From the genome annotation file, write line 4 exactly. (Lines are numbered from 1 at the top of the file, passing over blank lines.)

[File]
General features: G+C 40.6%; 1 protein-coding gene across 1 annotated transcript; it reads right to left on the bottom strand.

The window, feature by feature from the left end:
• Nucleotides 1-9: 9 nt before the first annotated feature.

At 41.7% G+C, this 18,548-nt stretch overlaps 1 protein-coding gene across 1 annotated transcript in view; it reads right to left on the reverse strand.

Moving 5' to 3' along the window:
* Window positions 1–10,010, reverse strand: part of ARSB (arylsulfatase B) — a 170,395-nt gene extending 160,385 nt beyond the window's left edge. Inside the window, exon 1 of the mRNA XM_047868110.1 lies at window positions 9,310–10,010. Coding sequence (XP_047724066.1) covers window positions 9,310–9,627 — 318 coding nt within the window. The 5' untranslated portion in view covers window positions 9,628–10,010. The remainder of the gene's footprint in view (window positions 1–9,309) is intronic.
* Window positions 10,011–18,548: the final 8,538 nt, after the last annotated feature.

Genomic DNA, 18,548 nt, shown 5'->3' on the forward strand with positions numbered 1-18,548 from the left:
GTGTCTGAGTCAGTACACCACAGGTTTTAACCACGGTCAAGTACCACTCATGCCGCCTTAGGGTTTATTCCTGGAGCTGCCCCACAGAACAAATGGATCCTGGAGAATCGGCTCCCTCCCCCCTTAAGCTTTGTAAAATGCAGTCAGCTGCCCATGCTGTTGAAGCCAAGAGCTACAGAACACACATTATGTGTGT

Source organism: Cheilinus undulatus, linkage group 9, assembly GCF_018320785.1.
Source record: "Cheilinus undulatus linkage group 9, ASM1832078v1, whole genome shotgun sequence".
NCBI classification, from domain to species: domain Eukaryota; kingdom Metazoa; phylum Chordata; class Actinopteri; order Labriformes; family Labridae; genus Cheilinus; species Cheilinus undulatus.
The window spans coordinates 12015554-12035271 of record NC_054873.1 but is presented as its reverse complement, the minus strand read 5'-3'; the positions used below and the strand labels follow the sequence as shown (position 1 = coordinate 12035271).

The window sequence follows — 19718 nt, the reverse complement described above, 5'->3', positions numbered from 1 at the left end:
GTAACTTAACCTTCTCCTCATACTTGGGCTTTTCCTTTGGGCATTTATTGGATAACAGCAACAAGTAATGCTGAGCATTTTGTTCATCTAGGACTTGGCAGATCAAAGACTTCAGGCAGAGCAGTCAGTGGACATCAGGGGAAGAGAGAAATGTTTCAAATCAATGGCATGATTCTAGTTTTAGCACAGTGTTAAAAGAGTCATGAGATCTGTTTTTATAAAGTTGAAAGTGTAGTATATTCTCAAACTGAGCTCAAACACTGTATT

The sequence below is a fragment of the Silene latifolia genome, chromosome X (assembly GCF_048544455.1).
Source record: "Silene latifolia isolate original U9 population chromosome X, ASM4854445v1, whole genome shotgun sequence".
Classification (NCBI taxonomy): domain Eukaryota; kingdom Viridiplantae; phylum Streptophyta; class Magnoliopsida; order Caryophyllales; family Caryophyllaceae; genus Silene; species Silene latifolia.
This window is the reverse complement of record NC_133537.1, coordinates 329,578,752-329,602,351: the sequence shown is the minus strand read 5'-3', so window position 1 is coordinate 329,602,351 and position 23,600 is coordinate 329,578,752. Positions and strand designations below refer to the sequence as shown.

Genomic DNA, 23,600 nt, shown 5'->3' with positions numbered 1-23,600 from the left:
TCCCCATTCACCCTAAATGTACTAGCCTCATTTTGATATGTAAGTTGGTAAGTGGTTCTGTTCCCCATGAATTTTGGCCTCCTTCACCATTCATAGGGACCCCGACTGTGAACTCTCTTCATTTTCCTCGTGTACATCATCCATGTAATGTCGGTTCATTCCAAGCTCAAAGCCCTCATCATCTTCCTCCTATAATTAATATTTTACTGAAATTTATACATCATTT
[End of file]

At 41.7% G+C, this 18,548-nt stretch overlaps 1 protein-coding gene across 1 annotated transcript in view; it reads right to left on the reverse strand.